Baptist World Aid on Sunday sent 10 rescue specialists and two rescue dogs, plus equipment, to help with recovery efforts following Saturday’s 7.6 Richter scale earthquake in Pakistan.
Reuters reported on Wednesday a death toll of more than 33,000 in a belt stretching from <?xml:namespace prefix = st1 ns = “urn:schemas-microsoft-com:office:smarttags” />Afghanistan across northern Pakistan and into India.<?xml:namespace prefix = o ns = “urn:schemas-microsoft-com:office:office” />
BWAid’s Rescue 24 team is operated by Hungarian Baptist Aid. It has assisted in numerous rescue missions in recent years in India, Iran, Indonesia, Sri Lanka and most recently in the United States following Hurricane Katrina.
Baptist relief teams from North Carolina were in Hungary for training in search-and-rescue techniques when Katrina struck as their training was coming to an end. A team of Hungarian workers headed for Mississippi. Now it is hoped that some of the trainees from North Carolina will join the team in Pakistan, said Paul Montacute, head of BWAid.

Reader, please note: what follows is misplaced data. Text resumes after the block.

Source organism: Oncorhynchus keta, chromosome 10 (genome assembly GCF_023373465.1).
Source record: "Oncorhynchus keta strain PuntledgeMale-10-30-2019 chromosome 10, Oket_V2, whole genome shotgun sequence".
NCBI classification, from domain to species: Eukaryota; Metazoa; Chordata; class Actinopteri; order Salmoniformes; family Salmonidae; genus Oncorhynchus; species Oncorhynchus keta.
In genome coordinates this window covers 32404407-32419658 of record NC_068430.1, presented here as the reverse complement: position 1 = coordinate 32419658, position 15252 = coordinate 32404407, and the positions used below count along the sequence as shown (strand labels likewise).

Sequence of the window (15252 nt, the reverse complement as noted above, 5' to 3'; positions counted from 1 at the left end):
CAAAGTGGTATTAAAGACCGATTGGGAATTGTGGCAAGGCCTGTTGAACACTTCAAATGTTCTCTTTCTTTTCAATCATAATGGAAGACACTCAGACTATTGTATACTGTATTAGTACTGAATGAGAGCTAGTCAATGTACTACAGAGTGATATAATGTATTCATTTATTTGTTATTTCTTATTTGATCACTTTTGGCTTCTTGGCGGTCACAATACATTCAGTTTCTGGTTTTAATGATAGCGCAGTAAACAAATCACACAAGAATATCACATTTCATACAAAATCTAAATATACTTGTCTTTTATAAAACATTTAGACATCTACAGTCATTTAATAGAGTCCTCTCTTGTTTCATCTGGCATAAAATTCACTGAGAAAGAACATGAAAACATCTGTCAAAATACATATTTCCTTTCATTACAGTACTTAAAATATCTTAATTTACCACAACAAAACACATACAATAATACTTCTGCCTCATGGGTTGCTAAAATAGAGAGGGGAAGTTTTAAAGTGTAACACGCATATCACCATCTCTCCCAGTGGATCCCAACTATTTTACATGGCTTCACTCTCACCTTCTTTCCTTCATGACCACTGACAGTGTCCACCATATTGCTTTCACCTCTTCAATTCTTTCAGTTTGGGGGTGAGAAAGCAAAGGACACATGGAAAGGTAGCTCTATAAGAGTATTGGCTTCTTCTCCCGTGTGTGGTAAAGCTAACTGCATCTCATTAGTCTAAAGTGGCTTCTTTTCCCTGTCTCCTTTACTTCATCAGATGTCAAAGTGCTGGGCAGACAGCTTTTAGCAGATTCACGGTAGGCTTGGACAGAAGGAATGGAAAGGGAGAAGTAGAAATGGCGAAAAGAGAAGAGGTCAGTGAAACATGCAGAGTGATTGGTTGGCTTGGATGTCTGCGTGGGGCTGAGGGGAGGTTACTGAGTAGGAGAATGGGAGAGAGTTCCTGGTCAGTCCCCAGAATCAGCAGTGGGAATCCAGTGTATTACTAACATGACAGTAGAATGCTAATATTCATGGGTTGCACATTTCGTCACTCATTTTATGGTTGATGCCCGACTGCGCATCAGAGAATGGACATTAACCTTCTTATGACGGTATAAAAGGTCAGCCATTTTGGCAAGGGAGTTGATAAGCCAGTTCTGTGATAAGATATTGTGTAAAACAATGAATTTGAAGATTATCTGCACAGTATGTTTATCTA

Plans are also underway to send a medical team to the earthquake-affected region within the next few days. The first team will also be assessing future needs.
BWAid is the relief and development arm of the Baptist World Alliance, a fellowship of 214 Baptist unions and conventions comprising a membership of more than 35 million baptized believers and a community of more than 100 million Baptists worldwide.
BWAid has launched an appeal for Earthquake Relief, and needs donations of money to meet the cost of the current rescue team, any future teams and the provision of much-needed supplies.
Donations should be designated to Baptist World Aid / Earthquake appeal. Click here to see how to donate.
BWAid also recently sent $2,500 requested by the Baptist Union in El Salvador to help with relief work prompted by an Oct. 1 volcano eruption, which destroyed homes and villages, and Hurricane Stan, which caused deadly mudslides last week in El Salvador, Guatemala and southern Mexico.
While only a Category 1 hurricane, Stan produced heavy rains that caused massive flooding and mudslides. A mudslide killed 1,400 people in one village in Guatemala alone.
Bob Allen is managing editor of EthicsDaily.com.